Right then: money. Let's state the obvious right from the beginning: if you stick to my plan of leaving your teaching position and taking a lower paid job, you will have less money. But how much less? I'll go through my situation and tell you some of the things I've done to try and help the situation. Bear in mind that this is a worst case scenario (in money terms). If things are a struggle, supply is still viable and if you're really desperate there will always be teaching posts.
The total gross income for my household has dropped by 40% (my new job borders on minimum wage but my wife has a moderately paid job). That sounds like a pretty big drop. But let's look at net pay. The drop is now only 32%. This is due to me virtually not paying any tax (not because I'm Lewis Hamilton but because of my low pay). That sounds slightly better, even though it amounts to a fair amount of money lost per month.
So it is still a big drop. I had learnt a valuable lesson earlier in my teaching career when I went part time for a few years. We wrote down how much we had to spend on essentials: mortgage, gas, electric, water, council tax, food. Some of those are fixed but we found cheaper deals on things like gas and electric (MoneySavingExpert.com was great for tips on this, along with bank accounts etc.). Plus we made savings on gas and especially electric usage. For example, we didn't leave anything on standby and we only turned on lights in the rooms that we were in. Food was another thing that was easy to cut back on, we changed from a luxury brand to a normal brand, or a normal brand to a basics brand. Note that eating out didn't come under essential food, that came under a different budget. We saved some money on the essentials but more savings were still needed.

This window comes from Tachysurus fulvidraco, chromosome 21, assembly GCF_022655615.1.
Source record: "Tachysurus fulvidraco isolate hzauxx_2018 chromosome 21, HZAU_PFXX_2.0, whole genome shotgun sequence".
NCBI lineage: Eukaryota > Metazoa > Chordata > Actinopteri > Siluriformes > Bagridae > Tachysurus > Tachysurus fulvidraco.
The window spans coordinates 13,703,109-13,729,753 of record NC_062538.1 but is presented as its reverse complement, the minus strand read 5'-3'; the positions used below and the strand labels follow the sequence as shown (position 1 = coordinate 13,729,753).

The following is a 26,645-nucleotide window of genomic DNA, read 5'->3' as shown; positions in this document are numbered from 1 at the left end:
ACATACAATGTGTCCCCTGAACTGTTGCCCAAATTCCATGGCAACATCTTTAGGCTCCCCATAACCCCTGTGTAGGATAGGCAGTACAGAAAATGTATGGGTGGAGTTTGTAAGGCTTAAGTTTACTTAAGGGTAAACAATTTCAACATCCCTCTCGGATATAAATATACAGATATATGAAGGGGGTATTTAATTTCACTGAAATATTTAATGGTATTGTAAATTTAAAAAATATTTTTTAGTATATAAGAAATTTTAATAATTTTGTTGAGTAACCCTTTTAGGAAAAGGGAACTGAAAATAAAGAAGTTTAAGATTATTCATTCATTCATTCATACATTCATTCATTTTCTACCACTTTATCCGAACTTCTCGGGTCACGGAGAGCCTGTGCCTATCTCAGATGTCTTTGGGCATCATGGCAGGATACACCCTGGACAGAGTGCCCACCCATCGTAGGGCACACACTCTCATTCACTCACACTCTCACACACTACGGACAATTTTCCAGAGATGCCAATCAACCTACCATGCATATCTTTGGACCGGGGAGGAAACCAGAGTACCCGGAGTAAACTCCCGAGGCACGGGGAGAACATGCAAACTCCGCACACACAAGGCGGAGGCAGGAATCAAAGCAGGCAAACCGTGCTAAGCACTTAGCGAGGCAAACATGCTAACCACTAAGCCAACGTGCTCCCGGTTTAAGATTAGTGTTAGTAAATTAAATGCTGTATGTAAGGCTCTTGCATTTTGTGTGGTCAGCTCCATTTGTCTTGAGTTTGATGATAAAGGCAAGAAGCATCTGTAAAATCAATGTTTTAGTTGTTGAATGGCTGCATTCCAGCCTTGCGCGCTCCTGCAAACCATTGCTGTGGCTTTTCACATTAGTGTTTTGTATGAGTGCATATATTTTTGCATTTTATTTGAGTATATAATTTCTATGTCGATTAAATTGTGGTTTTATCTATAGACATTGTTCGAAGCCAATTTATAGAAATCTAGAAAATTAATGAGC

The next layer down were the things that we needed to help us work, the main one was probably a car (although walking or biking to work would be a massive saving). Again, comparison websites were great at getting the best deal for car insurance; companies don't reward your loyalty in the slightest.
After all of those things were taken out of our net pay we were left with a figure. This figure had to pay for everything else, food out, presents, vet bills... everything really. So we gave ourselves a weekly budget. Any time we spent anything we wrote it down and it came out of the budget. If we wanted anything more expensive, we had to save for it.
In my first ten or so years teaching I used to buy a lot of stuff. After all I was working hard so I deserved a treat: DVDs, CDs, computer games and consoles (all bought on the day of release), stereos, flash televisions, expensive holidays etc. All of these things gave me pleasure. For a short time. That initial buzz of a purchase soon left me and I had to buy something else. So I took on a management role so I could buy more stuff. And I entered a vicious circle: work to buy stuff, want more stuff, work even more. My purchases were a plaster on my general unhappiness at my lack of a life. But the plaster was one of those useless ones that kept peeling off, revealing the raw wound beneath.
Having a weekly budget forced me to think about two things when I wanted to buy something: Do I really need it? Can I afford it? If the answer to both was yes, then I'd buy it. My spending stopped immediately. I had more time from working less and so I didn't feel the need to spend, spend, spend.